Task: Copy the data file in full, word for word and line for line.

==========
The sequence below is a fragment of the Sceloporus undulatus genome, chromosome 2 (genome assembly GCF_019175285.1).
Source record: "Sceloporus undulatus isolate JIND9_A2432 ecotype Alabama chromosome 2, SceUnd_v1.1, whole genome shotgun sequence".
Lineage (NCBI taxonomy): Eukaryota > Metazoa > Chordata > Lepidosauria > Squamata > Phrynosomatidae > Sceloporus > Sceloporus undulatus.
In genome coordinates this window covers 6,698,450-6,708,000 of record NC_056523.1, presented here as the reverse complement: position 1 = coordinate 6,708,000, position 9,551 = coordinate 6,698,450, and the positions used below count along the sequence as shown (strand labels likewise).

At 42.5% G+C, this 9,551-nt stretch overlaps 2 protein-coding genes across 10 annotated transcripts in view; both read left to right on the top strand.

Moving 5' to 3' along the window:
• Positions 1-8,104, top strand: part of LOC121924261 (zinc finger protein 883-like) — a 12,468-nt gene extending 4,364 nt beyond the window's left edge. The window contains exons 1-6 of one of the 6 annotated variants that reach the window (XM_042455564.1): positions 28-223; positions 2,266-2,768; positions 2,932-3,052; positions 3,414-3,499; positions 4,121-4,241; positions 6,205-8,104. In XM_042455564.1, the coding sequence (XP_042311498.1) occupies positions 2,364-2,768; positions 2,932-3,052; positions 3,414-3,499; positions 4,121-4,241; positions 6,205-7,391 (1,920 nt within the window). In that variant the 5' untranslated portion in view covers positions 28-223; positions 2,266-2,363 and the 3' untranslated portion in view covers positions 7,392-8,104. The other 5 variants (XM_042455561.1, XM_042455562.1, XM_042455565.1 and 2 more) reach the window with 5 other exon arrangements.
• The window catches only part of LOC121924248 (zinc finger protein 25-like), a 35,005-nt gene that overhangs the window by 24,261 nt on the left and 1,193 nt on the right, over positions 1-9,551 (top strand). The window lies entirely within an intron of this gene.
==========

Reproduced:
The sequence below is a fragment of the Sceloporus undulatus genome, chromosome 2 (genome assembly GCF_019175285.1).
Source record: "Sceloporus undulatus isolate JIND9_A2432 ecotype Alabama chromosome 2, SceUnd_v1.1, whole genome shotgun sequence".
Lineage (NCBI taxonomy): Eukaryota > Metazoa > Chordata > Lepidosauria > Squamata > Phrynosomatidae > Sceloporus > Sceloporus undulatus.
In genome coordinates this window covers 6,698,450-6,708,000 of record NC_056523.1, presented here as the reverse complement: position 1 = coordinate 6,708,000, position 9,551 = coordinate 6,698,450, and the positions used below count along the sequence as shown (strand labels likewise).

At 42.5% G+C, this 9,551-nt stretch overlaps 2 protein-coding genes across 10 annotated transcripts in view; both read left to right on the top strand.

Moving 5' to 3' along the window:
• Positions 1-8,104, top strand: part of LOC121924261 (zinc finger protein 883-like) — a 12,468-nt gene extending 4,364 nt beyond the window's left edge. The window contains exons 1-6 of one of the 6 annotated variants that reach the window (XM_042455564.1): positions 28-223; positions 2,266-2,768; positions 2,932-3,052; positions 3,414-3,499; positions 4,121-4,241; positions 6,205-8,104. In XM_042455564.1, the coding sequence (XP_042311498.1) occupies positions 2,364-2,768; positions 2,932-3,052; positions 3,414-3,499; positions 4,121-4,241; positions 6,205-7,391 (1,920 nt within the window). In that variant the 5' untranslated portion in view covers positions 28-223; positions 2,266-2,363 and the 3' untranslated portion in view covers positions 7,392-8,104. The other 5 variants (XM_042455561.1, XM_042455562.1, XM_042455565.1 and 2 more) reach the window with 5 other exon arrangements.
• The window catches only part of LOC121924248 (zinc finger protein 25-like), a 35,005-nt gene that overhangs the window by 24,261 nt on the left and 1,193 nt on the right, over positions 1-9,551 (top strand). The window lies entirely within an intron of this gene.